Aborigines managed much of the Australian landscape with fire. This management strategy favoured fire tolerant and fire resistant species – perhaps why gum trees dominate so much of the Australian landscape. But river red gums, Eucalyptus camaldulensis ssp., unlike most gum trees, are not particularly fire tolerant.
A boat on the Murray River in the Barmah Forest. Photograph taken last Tuesday.*
The timber cutters and cattlemen who live and work along the middle Murray (river) have gone to great lengths to keep fuel-loads in red gum forests low through controlled grazing and the collection of firewood. This, combined with a network of rural fire fighting brigades, has made it possible to stomp out fires started from lightening strikes or camp fires.
This may explain why some foresters and aboriginal elders call river red gums ‘white fellas’ weed’ and why areas which were once open woodland are now covered in dense red gum forests including at Barmah.
This area in Barmah Forest was once known as Duck Hole Plains
But the situation is changing. The Victorian Environmental Assessment Council (VEAC) wants more wood and grass on the forest floor apparently to increase biodiversity. This means higher fuel loads and according to some white fellas** the forests will ultimately be severely degraded by uncontrolled and uncontrollable feral fires.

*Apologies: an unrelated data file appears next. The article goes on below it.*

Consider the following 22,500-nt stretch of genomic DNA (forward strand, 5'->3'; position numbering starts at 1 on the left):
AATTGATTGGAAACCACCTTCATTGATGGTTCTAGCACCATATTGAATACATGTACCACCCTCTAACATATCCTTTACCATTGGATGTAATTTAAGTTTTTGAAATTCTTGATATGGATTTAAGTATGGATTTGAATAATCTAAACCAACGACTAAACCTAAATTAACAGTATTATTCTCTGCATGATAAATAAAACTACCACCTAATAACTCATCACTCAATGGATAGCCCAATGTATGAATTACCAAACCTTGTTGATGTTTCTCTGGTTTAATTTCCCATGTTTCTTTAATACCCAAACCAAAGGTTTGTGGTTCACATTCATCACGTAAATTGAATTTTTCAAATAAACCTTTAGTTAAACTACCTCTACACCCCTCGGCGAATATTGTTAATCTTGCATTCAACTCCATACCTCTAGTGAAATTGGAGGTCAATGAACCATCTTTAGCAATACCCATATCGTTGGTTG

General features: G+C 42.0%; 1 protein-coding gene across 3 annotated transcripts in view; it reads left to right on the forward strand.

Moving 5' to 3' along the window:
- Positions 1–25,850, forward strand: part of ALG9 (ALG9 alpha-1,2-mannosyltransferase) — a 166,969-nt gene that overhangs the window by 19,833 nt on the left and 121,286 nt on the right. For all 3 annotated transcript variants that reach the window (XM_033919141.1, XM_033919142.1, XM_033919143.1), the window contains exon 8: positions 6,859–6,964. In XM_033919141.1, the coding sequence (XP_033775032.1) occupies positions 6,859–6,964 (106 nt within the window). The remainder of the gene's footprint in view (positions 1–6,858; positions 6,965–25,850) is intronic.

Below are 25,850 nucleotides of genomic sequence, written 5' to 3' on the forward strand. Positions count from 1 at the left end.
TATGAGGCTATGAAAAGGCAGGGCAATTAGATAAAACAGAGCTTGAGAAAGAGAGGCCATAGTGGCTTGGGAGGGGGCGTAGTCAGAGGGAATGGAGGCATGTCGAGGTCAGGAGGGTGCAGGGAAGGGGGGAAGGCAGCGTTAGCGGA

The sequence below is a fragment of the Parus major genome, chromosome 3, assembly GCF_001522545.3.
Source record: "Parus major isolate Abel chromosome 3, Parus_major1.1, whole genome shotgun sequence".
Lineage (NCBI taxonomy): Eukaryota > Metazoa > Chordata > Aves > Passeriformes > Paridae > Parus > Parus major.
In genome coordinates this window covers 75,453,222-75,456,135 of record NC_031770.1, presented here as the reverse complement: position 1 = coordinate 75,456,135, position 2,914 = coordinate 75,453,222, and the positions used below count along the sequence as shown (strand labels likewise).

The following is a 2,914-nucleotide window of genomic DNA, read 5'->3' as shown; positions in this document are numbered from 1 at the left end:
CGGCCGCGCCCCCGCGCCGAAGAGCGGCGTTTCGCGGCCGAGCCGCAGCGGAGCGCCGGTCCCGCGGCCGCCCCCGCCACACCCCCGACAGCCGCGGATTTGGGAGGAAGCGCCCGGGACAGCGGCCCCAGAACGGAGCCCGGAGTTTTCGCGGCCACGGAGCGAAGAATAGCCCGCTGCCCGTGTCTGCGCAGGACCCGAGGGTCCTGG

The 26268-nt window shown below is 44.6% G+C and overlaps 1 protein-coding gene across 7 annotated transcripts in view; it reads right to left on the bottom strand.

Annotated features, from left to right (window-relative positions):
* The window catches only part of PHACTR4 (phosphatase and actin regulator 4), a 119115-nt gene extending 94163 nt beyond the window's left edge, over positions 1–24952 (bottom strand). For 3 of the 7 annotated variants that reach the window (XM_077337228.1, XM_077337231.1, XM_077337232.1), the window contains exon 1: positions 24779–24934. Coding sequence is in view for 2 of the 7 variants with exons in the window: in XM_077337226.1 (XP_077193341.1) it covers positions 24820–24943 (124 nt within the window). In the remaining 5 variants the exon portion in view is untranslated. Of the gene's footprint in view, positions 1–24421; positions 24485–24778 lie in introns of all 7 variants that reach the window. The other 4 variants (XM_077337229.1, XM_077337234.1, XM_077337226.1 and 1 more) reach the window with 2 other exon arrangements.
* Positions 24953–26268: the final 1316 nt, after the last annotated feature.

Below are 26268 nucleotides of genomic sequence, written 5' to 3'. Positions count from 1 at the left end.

A wildfire in the Barmah Forest, in an area known as Top Island, burnt out 800 hectares last October.
Burnt forest at Top Island in October 2006, photograph taken Tuesday November 6, 2007.
Old habitat trees are apparently the first to go when a hot wildfire burns through red gum forest. Last week the Barmah woodcutters showed me how the old trees ‘burnt like chimneys’ from the inside – out.
Parts of ‘Top Island’ look like they are regenerating. But I’m told that the green coppice growth will eventually fall off – that these fire-damaged trees will never develop as habitat trees. Habitat trees have hollows for wildlife.
Coppice and a burnt-out old habitat tree.
Where the forest has been completely burnt, for example after the sand-spit fire of the late 1960s, and where there has been no management, the red gum regrowth can be very dense.
Regrowth from the 1968 Sand-spit fire, Photograph taken November 6, 2007.
* All the photographs in this blog post were taken in Barmah forest last Tuesday – on Melbourne cup day.
** I use the term ‘white fellas’ to refer to the guardians of traditional European knowledge in the Barmah forest.